Oh (Ho Ho Ho), who doesn’t love that Christmas feeling? For many, it’s the enjoyment of spending time cozied up by the fire surrounded by family, all while watching the highly anticipated John Lewis advert – a staple of the Christmas season.
Home, but not alone. When Covid-19 hit, advertisers slammed on the breaks. Following on from what feels like an episode out of ‘Black Mirror,’ Christmas remains a crucial sales period. Although it will look different this year, it should remain a priority for marketers.
The Budget Shift:
Every penny counts and spending is tight, especially in the 77-day countdown to Christmas, and in light of the pandemic, consumers are spending less to save more. Have your crowns and hands at the ready, as the battle of the discounted Christmas crackers (and other competitively priced goodies) commence.
Where once we would take to late-night high-street shopping to beat the hustle and bustle of the crowd, the high-street has now turned into a winter ghost-land. At what is typically the busiest time of year for retail, many brands will fear the lack of footfall, leaving them to fend for themselves within the highly competitive digital landscape.
Discount i-scavengers at the ready, the fight for bargains will begin, and home delivery will sky-rocket. Advertisers need to consider the digital mine-field where discount culture may take precedence this year over brand story.
What to expect:
Starbucks, one of our favourite seasonal go-to coffee chains, has recently delved into the world of influencer marketing. You may have recently seen Love Island star, @mollymaehague, plastered on Instagram, taking on London Town with Starbucks in tow.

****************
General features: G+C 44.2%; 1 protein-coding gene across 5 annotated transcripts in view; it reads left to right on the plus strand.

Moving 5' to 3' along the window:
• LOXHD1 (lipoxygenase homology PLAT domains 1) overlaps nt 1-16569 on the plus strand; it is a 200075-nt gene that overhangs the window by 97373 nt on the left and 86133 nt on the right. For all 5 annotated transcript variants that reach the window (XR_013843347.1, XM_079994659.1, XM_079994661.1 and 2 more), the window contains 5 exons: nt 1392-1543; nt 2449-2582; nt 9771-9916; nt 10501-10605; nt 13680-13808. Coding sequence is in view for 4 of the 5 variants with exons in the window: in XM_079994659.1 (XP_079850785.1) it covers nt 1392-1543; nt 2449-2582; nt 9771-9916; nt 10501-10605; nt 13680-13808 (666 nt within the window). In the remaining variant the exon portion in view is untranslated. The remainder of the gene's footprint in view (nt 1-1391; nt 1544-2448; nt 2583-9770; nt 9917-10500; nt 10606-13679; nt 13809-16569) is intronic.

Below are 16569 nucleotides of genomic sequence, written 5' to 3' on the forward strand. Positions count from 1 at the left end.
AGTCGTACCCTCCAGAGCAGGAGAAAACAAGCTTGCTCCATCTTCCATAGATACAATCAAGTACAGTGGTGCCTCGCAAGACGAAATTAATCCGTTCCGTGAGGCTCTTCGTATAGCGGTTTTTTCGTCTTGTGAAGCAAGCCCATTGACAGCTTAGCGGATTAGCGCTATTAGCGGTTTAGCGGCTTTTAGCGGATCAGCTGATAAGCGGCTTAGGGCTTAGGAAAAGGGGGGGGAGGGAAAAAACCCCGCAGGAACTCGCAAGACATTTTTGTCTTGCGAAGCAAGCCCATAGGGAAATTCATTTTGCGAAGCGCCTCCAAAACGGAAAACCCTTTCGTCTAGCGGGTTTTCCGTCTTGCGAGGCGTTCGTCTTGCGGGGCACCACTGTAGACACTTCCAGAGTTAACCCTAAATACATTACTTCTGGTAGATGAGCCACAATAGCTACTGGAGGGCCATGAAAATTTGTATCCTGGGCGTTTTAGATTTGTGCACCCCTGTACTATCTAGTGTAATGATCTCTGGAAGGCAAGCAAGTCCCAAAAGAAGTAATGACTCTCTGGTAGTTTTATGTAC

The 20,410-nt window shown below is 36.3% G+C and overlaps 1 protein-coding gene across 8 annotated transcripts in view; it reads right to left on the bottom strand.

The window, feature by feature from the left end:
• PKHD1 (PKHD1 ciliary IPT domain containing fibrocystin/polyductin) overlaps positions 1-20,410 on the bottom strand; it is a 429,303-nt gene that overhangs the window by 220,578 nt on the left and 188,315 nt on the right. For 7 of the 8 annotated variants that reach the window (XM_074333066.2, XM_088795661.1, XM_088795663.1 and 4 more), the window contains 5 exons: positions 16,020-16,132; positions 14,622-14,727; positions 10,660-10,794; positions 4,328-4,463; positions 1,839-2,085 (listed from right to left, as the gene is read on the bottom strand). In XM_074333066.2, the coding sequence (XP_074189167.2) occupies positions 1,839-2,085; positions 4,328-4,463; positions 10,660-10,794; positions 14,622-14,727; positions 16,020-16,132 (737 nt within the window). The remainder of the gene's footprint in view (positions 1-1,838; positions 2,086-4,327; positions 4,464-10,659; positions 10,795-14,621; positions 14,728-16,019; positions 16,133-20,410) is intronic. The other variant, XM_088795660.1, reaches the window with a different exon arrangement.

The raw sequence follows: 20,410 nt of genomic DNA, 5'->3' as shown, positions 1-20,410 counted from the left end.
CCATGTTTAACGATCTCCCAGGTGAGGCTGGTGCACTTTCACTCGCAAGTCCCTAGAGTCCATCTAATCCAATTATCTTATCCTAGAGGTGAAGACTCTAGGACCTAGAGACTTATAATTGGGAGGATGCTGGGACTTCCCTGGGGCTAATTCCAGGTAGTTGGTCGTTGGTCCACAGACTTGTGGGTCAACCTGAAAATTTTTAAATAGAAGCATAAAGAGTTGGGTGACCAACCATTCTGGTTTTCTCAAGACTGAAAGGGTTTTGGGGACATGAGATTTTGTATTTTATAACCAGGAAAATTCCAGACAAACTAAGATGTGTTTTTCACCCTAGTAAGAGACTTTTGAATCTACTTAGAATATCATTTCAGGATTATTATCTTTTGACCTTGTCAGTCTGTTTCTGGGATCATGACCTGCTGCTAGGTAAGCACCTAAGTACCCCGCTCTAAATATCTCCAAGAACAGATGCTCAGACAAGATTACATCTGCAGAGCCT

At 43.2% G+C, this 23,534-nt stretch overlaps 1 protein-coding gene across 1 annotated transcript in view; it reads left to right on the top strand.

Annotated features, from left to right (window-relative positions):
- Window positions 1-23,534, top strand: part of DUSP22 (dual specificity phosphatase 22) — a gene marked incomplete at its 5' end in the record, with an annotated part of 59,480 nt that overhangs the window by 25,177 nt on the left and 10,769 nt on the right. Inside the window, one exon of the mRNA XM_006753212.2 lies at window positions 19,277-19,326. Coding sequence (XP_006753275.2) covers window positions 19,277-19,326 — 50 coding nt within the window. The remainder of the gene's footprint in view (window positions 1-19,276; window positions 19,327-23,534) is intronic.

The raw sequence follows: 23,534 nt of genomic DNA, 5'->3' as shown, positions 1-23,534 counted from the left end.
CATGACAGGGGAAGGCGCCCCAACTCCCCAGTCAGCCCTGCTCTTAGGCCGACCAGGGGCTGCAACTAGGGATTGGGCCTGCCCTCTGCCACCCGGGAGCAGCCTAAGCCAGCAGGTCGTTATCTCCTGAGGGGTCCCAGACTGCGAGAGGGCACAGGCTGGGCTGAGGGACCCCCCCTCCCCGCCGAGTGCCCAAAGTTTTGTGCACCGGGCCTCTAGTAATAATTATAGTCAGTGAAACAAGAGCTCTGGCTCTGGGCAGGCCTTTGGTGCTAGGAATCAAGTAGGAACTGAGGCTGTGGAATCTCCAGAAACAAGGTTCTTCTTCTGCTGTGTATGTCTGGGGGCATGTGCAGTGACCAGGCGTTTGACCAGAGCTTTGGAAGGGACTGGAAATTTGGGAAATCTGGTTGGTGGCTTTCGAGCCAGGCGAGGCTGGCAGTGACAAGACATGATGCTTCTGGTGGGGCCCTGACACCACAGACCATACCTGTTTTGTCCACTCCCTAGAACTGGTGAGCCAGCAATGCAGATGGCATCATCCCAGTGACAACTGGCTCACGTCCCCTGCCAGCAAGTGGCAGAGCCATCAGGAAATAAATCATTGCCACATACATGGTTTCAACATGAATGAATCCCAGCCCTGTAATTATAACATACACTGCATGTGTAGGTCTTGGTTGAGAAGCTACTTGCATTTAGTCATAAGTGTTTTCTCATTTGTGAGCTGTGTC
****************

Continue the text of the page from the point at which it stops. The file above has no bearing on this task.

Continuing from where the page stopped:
Influencer marketing will take on a life of its own this season, with the help of AI making it easier and faster for brands to form celebrity partnerships. It will enable emerging and established brands to quickly build trust by reaching new, engaged audiences online.
Our favourite social networking hub has just released its Christmas 2020 planning and marketing guide.
“This Christmas shopping season will look different compared to years gone by. However, it’s going to be more important than ever for people to come together and share gifts with their loved ones.” – Facebook
The New Kid On The Block:
You may see some new faces on the block this year, as we mourn the fall of many of the seasonal marketing hard-hitting players. It will be all to play for as we may welcome online conference, food delivery, and online streaming services to our screens. Government guidelines have also dealt brands a lousy hand, resulting in limited production; we can expect greater use of digital creativity as illustration, user-generated content, and animation will be heavily prominent across digital platforms.
A welcomed break:
This year, Christmas campaigns will expectedly pull at our heart-strings as we recollect on the challenges presented to us. We’re all on the hunt for a Christmas miracle, and we should expect big things from leaders such as John Lewis, which will be a welcome break as we attempt to return to normality in what seems to be a bleak time. The opportunity to immerse in a bit of fun will be welcomed with open arms.